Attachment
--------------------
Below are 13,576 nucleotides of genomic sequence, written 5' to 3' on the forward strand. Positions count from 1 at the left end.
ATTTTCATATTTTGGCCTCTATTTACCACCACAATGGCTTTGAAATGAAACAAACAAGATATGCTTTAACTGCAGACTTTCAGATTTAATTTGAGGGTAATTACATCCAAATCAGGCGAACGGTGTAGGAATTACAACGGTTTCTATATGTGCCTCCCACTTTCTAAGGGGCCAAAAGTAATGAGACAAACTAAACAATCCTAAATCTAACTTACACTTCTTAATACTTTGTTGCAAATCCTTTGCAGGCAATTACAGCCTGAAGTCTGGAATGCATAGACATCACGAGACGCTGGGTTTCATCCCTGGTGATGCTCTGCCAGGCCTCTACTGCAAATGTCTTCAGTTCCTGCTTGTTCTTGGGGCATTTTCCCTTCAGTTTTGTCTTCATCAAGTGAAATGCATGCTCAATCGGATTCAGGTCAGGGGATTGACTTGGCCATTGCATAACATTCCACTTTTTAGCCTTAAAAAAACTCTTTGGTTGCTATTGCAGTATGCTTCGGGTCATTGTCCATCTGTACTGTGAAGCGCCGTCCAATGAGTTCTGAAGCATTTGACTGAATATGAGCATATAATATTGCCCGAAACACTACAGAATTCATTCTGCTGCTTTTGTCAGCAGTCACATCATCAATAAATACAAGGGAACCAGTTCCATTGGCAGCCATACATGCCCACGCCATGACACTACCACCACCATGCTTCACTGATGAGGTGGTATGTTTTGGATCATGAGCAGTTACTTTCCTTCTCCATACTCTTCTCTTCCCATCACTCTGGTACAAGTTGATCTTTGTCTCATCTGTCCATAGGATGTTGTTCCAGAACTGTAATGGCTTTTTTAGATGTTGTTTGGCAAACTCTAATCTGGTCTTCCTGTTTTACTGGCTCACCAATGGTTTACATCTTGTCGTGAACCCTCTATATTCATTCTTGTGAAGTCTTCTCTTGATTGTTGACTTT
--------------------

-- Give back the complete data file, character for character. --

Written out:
Below are 13,576 nucleotides of genomic sequence, written 5' to 3' on the forward strand. Positions count from 1 at the left end.
ATTTTCATATTTTGGCCTCTATTTACCACCACAATGGCTTTGAAATGAAACAAACAAGATATGCTTTAACTGCAGACTTTCAGATTTAATTTGAGGGTAATTACATCCAAATCAGGCGAACGGTGTAGGAATTACAACGGTTTCTATATGTGCCTCCCACTTTCTAAGGGGCCAAAAGTAATGAGACAAACTAAACAATCCTAAATCTAACTTACACTTCTTAATACTTTGTTGCAAATCCTTTGCAGGCAATTACAGCCTGAAGTCTGGAATGCATAGACATCACGAGACGCTGGGTTTCATCCCTGGTGATGCTCTGCCAGGCCTCTACTGCAAATGTCTTCAGTTCCTGCTTGTTCTTGGGGCATTTTCCCTTCAGTTTTGTCTTCATCAAGTGAAATGCATGCTCAATCGGATTCAGGTCAGGGGATTGACTTGGCCATTGCATAACATTCCACTTTTTAGCCTTAAAAAAACTCTTTGGTTGCTATTGCAGTATGCTTCGGGTCATTGTCCATCTGTACTGTGAAGCGCCGTCCAATGAGTTCTGAAGCATTTGACTGAATATGAGCATATAATATTGCCCGAAACACTACAGAATTCATTCTGCTGCTTTTGTCAGCAGTCACATCATCAATAAATACAAGGGAACCAGTTCCATTGGCAGCCATACATGCCCACGCCATGACACTACCACCACCATGCTTCACTGATGAGGTGGTATGTTTTGGATCATGAGCAGTTACTTTCCTTCTCCATACTCTTCTCTTCCCATCACTCTGGTACAAGTTGATCTTTGTCTCATCTGTCCATAGGATGTTGTTCCAGAACTGTAATGGCTTTTTTAGATGTTGTTTGGCAAACTCTAATCTGGTCTTCCTGTTTTACTGGCTCACCAATGGTTTACATCTTGTCGTGAACCCTCTATATTCATTCTTGTGAAGTCTTCTCTTGATTGTTGACTTT